Olivia McClure, Picha, David H., Tregenza, Ivana
News Release Distributed 09/30/14
BATON ROUGE, La. – A group of about 20 food industry professionals from Kazakhstan visited the LSU AgCenter’s Food Incubator and Aquaculture Research Station on Sept. 30.
Members of the delegation work in the private food sector. They were interested in learning about processes and technology used in U.S. food production as well as the AgCenter’s research, particularly in aquaculture.
“Louisiana produces many crops that are similar to what is grown in Kazakhstan,” David Picha, director of AgCenter International Programs, told the group. “We have well-trained faculty who work with groups around the world to provide technical training, and we’re looking forward to initiating exchanges of information and personnel with you.”
Some in the group are also looking to source equipment and supplies for their food manufacturing facilities and build professional relationships for future engagements, said International Programs coordinator Ivana Tregenza.
The group toured the AgCenter Food Incubator, where incubator director Gaye Sandoz and food scientist Luis Espinoza told them about how they help small food entrepreneurs launch successful businesses. The incubator currently serves about 20 tenants, helping them with food safety, production, marketing and more.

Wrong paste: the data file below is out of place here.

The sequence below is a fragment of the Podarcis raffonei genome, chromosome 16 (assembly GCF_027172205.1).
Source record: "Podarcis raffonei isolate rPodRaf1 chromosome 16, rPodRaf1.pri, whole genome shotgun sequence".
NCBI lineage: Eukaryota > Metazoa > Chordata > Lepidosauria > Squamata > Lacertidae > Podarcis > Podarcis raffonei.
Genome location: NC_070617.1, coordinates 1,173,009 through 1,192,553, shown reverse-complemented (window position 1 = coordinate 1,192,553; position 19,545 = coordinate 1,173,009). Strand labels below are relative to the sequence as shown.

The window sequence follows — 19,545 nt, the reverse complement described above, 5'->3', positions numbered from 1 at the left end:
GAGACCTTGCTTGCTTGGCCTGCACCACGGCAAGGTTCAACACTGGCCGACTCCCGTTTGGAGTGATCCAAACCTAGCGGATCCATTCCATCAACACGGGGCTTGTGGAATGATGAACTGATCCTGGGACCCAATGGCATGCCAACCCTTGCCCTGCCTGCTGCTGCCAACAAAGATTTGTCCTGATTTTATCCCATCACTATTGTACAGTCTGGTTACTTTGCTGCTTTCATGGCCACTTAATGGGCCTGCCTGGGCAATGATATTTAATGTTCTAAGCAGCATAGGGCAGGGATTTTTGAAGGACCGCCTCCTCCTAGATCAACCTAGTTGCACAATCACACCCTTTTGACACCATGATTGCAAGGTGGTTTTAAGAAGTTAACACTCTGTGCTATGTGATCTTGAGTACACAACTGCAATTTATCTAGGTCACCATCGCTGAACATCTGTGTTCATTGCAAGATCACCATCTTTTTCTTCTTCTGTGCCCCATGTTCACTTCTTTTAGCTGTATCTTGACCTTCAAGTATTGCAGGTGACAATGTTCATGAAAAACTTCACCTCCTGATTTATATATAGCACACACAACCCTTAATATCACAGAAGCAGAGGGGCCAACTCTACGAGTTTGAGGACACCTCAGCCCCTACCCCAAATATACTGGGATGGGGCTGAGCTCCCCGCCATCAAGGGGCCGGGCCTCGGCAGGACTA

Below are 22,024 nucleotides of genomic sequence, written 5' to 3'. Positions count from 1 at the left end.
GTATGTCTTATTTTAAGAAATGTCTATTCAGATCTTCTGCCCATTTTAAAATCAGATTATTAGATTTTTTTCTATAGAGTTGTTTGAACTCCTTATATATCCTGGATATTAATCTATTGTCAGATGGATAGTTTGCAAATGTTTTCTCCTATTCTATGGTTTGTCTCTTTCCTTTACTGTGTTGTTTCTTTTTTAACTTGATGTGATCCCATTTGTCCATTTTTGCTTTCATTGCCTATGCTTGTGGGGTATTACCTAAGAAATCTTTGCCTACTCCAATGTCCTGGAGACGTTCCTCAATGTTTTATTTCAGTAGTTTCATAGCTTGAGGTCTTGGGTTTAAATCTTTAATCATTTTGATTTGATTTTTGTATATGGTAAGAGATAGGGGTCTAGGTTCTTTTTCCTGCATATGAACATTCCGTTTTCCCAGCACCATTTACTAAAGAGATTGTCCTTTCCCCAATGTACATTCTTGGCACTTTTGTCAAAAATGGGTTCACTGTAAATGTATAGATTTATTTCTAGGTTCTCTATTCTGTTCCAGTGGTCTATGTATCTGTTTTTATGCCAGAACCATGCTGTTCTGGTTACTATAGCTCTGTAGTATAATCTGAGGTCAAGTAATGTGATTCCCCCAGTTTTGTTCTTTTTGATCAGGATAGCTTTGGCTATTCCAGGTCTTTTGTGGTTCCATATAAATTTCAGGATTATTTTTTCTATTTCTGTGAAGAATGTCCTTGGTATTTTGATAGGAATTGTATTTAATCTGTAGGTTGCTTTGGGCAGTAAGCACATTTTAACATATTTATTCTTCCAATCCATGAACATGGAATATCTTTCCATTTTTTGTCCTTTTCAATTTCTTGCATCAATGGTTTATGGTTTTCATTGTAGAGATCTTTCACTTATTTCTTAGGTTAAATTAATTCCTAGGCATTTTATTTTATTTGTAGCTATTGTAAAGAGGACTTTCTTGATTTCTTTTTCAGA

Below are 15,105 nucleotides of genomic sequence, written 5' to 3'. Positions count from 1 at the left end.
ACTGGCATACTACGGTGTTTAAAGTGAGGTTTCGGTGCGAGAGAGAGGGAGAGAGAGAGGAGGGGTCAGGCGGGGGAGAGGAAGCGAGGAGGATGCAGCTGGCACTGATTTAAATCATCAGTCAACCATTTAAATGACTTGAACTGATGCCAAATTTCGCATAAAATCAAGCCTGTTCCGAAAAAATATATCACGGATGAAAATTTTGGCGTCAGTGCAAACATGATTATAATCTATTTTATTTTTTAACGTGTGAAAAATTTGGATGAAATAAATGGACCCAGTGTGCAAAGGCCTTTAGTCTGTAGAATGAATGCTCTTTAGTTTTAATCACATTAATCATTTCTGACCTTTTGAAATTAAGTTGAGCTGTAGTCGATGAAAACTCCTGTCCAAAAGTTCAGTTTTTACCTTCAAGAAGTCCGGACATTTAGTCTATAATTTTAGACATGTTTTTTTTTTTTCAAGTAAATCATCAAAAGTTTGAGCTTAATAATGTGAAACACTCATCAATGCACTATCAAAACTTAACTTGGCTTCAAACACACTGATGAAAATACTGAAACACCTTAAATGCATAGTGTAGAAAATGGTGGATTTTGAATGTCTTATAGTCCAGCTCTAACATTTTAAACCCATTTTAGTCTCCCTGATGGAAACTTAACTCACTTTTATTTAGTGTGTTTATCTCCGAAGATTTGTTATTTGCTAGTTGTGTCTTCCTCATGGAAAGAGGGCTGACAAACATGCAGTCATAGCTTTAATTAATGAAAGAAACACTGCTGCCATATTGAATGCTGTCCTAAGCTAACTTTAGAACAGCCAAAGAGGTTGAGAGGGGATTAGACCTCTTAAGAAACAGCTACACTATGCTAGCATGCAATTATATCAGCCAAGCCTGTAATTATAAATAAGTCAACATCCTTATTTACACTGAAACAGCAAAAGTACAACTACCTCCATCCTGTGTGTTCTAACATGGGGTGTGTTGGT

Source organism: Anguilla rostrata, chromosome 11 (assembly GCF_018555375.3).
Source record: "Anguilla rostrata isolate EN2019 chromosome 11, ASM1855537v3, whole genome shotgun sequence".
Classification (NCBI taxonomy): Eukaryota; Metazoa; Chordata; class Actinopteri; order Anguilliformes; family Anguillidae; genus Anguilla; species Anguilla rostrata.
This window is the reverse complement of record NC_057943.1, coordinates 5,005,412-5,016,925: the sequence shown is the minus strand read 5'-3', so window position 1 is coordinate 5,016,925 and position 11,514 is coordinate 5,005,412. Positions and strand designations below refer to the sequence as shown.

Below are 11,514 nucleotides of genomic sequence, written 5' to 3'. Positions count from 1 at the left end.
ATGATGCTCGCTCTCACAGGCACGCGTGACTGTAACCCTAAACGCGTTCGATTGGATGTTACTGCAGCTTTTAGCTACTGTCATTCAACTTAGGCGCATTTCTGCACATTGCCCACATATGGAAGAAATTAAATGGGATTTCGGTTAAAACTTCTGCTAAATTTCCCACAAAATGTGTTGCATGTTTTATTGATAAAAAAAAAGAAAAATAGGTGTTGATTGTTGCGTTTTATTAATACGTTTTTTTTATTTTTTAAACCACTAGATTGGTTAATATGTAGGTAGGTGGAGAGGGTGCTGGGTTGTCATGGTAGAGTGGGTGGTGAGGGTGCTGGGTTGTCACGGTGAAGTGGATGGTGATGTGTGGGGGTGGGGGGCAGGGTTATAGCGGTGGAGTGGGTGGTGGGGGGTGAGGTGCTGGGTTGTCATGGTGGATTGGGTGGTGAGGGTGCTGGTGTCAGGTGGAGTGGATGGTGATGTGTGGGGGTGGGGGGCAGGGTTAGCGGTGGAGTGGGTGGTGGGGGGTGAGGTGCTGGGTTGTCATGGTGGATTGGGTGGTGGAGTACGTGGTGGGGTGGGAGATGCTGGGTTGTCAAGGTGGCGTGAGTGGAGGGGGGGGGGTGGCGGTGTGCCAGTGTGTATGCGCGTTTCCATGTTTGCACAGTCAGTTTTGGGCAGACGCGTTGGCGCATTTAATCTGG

The visitors also got a chance to sample some Tiger Pretzel Crunch, which is one of the products made by incubator tenants.
Aquaculture Research Station professor Greg Lutz discussed research and Louisiana’s aquaculture industry. Louisiana has one of the most diverse aquaculture industries in the country, he said, and the AgCenter is a leader for research that helps the industry be more cost-effective. In 2013, the Louisiana aquaculture industry was valued at $444 million.
Lutz told the visitors about how rice farmers double crop with crawfish, problems the Louisiana aquaculture industry is facing due to imports, food safety regulations in the U.S. and research on recirculating water in aquaculture systems.
The visit was arranged by LSU AgCenter International Programs with help from the International Executive Service Corps, which is a not-for-profit organization that recruits and assigns U.S. volunteer experts to assist businesses in developing countries, according to Tregenza.